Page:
Helping my child to understand

Children always learn to understand new words before they start to use them. Have a look at the games below and think about how you can help your child to understand both at home and when out and about.

At home

  1. I am looking for …… When your child has some toys out say something like ‘I am looking for a car, help me find the car.’ Extend this by adding more specific instructions ‘I am looking for the little fireman’ or ‘I am looking for a yellow sheep.’ You can also give a clue such as ‘I am looking for something for teddy to eat.’
  2. Run upstairs and get…. Get those little legs working by sending them to get simple things such as socks, bibs or nappies. Once they can get one thing see if they can understand more specific instructions such as your blue socks, Mummy’s jumper or big bunny.
  3. Special time. Give your child a special gift: your time! Let them know for the next 15 minutes you are just going to listen and play with them. You will need to turn off your phone. Make this part of your routine and it can become a really relaxing time for you as well. Use simple language and comment on the things your child is paying attention to.
  4. Story books. Reading books to your child is a great way to develop your child’s language. You could use props, acting and different voices. For older children talk about what you have read together to further develop their understanding.
  5. A story about me. With your child talk about your child’s life story in a traditional story structure. Leave gaps for your child to add the content that relates to him/her. Like this: ‘Once upon a time there was a little boy called……(child says) he lived in a house/flat with …….. His mummy and daddy loved him. He liked to do lots of things like …. but his favourite thing to do was……. He goes to nursery with …… He gets there by …… When he gets to nursery he likes to ….. When he comes home he has dinner and then…. and then snuggles up and goes to …..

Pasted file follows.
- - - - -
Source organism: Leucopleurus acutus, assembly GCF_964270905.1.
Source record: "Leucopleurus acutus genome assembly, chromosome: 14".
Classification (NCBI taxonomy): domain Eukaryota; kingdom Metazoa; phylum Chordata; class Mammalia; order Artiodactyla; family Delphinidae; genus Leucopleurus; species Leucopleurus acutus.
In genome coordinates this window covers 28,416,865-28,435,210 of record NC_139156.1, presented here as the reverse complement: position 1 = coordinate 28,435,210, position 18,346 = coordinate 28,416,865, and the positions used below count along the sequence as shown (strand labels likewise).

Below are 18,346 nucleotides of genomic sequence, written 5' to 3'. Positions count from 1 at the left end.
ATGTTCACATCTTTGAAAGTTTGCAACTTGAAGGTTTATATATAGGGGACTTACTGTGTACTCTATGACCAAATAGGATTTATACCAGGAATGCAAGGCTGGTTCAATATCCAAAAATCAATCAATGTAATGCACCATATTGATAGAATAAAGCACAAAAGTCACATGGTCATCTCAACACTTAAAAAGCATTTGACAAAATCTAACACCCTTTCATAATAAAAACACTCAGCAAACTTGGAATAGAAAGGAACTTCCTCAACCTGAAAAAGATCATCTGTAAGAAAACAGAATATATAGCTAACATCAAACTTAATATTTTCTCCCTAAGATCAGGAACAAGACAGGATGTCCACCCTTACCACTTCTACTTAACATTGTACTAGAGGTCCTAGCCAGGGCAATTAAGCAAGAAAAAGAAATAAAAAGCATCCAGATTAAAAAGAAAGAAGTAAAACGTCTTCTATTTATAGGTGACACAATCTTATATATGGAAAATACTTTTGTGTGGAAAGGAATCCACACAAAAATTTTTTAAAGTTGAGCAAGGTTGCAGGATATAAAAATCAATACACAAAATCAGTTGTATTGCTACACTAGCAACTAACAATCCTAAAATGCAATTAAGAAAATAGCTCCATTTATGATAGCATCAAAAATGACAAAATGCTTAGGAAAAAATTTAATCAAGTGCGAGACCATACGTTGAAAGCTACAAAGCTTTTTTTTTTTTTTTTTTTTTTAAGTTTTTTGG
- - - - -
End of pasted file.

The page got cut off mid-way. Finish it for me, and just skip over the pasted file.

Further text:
6. Tell a story from your childhood. Traditional stories are important for developing language but also culture. If you feel creative you can of course use props such as puppets or draw faces on your fingers to improvise.

Out and about

  1. I’ve forgotten! Tell your child to remember what you are going to buy in the shops, what is for dinner or where you are going. A little later stop and say ‘oh no I have forgotten’ and ask them to remember. Give them clues if they need help, but see if they can recall it.
  2. Where are we going? Before you go somewhere familiar give your child clues such as ‘today we are going to go somewhere where you can play, kick a ball and go on the swings. We are going to go the …….’
  3. Explore your local library. As well as books they will have tapes and events to develop speaking and listening. Your nearest library is at or
  4. “Hands on”. Talk about ‘hands on’ experiences as they arise. When you smell something (good or bad) talk about words to describe it. Touch things. Talk to your child about how it feels. Instead of words like ‘good’ or ‘nice’ use a more precise word, such as ‘rough’ or ‘prickly’.